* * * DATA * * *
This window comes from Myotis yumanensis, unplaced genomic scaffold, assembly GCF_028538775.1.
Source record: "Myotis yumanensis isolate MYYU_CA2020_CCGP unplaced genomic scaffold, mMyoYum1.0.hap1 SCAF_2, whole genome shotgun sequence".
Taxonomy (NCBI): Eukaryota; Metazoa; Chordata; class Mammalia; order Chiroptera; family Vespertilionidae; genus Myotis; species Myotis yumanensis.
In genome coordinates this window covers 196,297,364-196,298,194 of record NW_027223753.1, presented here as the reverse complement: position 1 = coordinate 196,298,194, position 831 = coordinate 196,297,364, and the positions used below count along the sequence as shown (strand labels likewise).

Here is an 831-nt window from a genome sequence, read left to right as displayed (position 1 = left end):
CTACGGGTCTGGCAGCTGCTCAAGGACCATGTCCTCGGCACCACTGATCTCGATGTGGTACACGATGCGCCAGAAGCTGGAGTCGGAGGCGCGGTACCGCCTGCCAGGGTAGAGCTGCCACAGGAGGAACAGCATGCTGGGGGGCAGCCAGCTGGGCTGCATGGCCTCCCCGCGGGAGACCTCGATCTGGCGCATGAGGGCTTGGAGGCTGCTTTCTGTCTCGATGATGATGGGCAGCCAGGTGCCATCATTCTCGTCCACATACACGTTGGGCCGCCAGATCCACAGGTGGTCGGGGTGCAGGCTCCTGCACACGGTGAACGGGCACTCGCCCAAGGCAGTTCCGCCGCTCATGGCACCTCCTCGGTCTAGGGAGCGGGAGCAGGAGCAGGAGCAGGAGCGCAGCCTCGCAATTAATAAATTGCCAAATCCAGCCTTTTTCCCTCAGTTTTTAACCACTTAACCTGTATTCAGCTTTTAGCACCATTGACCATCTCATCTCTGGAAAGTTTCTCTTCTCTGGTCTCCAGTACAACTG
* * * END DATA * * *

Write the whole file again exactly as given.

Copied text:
This window comes from Myotis yumanensis, unplaced genomic scaffold, assembly GCF_028538775.1.
Source record: "Myotis yumanensis isolate MYYU_CA2020_CCGP unplaced genomic scaffold, mMyoYum1.0.hap1 SCAF_2, whole genome shotgun sequence".
Taxonomy (NCBI): Eukaryota; Metazoa; Chordata; class Mammalia; order Chiroptera; family Vespertilionidae; genus Myotis; species Myotis yumanensis.
In genome coordinates this window covers 196,297,364-196,298,194 of record NW_027223753.1, presented here as the reverse complement: position 1 = coordinate 196,298,194, position 831 = coordinate 196,297,364, and the positions used below count along the sequence as shown (strand labels likewise).

Here is an 831-nt window from a genome sequence, read left to right as displayed (position 1 = left end):
CTACGGGTCTGGCAGCTGCTCAAGGACCATGTCCTCGGCACCACTGATCTCGATGTGGTACACGATGCGCCAGAAGCTGGAGTCGGAGGCGCGGTACCGCCTGCCAGGGTAGAGCTGCCACAGGAGGAACAGCATGCTGGGGGGCAGCCAGCTGGGCTGCATGGCCTCCCCGCGGGAGACCTCGATCTGGCGCATGAGGGCTTGGAGGCTGCTTTCTGTCTCGATGATGATGGGCAGCCAGGTGCCATCATTCTCGTCCACATACACGTTGGGCCGCCAGATCCACAGGTGGTCGGGGTGCAGGCTCCTGCACACGGTGAACGGGCACTCGCCCAAGGCAGTTCCGCCGCTCATGGCACCTCCTCGGTCTAGGGAGCGGGAGCAGGAGCAGGAGCAGGAGCGCAGCCTCGCAATTAATAAATTGCCAAATCCAGCCTTTTTCCCTCAGTTTTTAACCACTTAACCTGTATTCAGCTTTTAGCACCATTGACCATCTCATCTCTGGAAAGTTTCTCTTCTCTGGTCTCCAGTACAACTG